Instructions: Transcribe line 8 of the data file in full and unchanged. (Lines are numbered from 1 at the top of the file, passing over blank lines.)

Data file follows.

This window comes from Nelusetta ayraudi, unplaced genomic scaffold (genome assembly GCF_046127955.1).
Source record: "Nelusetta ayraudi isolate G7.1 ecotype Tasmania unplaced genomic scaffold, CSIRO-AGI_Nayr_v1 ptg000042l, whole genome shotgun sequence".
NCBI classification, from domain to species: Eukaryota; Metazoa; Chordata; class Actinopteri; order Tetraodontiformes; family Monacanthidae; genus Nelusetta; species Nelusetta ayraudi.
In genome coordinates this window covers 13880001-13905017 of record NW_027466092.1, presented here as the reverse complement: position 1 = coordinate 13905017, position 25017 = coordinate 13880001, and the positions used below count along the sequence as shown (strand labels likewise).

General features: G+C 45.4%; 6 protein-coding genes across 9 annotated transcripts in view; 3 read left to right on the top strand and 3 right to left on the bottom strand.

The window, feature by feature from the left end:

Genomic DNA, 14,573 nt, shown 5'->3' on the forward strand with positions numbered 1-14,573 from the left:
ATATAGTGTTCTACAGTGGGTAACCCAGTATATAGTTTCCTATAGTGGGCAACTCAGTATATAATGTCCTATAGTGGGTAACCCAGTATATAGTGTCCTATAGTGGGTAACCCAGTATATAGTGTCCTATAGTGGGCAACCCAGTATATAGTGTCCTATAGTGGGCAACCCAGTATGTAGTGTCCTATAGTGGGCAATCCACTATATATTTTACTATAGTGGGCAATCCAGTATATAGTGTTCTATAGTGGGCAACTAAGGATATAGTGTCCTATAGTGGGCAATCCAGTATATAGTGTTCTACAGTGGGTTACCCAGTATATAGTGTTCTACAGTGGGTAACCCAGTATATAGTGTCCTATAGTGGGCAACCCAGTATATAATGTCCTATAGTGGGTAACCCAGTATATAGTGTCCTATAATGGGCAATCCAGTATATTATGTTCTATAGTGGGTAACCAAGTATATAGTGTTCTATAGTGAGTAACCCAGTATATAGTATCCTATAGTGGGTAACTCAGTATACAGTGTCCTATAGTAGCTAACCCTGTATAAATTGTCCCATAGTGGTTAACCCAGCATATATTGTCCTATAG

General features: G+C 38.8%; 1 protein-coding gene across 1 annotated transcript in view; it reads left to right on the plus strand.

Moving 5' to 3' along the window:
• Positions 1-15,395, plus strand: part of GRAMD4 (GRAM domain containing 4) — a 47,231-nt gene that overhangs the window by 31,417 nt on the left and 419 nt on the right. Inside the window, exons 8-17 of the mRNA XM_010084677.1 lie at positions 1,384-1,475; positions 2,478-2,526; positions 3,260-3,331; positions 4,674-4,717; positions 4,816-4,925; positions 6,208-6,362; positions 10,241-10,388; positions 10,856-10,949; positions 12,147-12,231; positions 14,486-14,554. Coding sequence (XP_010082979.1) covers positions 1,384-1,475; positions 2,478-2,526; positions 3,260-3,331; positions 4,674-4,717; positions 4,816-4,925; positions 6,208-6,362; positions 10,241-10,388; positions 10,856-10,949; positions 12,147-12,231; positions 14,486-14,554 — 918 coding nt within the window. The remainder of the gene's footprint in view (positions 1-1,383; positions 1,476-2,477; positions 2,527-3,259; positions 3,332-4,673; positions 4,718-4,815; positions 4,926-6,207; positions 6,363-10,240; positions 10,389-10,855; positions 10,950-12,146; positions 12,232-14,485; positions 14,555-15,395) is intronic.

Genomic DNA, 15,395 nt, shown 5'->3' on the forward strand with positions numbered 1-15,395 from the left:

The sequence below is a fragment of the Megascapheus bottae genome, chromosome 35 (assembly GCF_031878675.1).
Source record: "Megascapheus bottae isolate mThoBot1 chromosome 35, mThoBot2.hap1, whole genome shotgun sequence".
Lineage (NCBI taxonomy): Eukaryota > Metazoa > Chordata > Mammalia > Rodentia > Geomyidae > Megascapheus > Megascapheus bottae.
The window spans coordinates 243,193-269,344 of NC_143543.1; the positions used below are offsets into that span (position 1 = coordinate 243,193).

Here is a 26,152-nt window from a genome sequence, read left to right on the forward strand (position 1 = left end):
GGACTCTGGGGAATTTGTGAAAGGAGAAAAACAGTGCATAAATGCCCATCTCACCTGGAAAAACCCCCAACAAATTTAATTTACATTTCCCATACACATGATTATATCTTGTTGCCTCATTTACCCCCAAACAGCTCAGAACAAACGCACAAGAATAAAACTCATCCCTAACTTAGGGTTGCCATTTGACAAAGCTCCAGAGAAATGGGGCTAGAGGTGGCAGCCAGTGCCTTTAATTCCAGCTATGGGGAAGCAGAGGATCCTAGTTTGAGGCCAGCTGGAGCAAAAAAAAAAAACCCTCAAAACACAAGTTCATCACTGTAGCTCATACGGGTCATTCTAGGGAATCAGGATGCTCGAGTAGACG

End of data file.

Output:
ATATAGTGTTCTACAGTGGGTAACCCAGTATATAGTTTCCTATAGTGGGCAACTCAGTATATAATGTCCTATAGTGGGTAACCCAGTATATAGTGTCCTATAGTGGGTAACCCAGTATATAGTGTCCTATAGTGGGCAACCCAGTATATAGTGTCCTATAGTGGGCAACCCAGTATGTAGTGTCCTATAGTGGGCAATCCACTATATATTTTACTATAGTGGGCAATCCAGTATATAGTGTTCTATAGTGGGCAACTAAGGATATAGTGTCCTATAGTGGGCAATCCAGTATATAGTGTTCTACAGTGGGTTACCCAGTATATAGTGTTCTACAGTGGGTAACCCAGTATATAGTGTCCTATAGTGGGCAACCCAGTATATAATGTCCTATAGTGGGTAACCCAGTATATAGTGTCCTATAATGGGCAATCCAGTATATTATGTTCTATAGTGGGTAACCAAGTATATAGTGTTCTATAGTGAGTAACCCAGTATATAGTATCCTATAGTGGGTAACTCAGTATACAGTGTCCTATAGTAGCTAACCCTGTATAAATTGTCCCATAGTGGTTAACCCAGCATATATTGTCCTATAG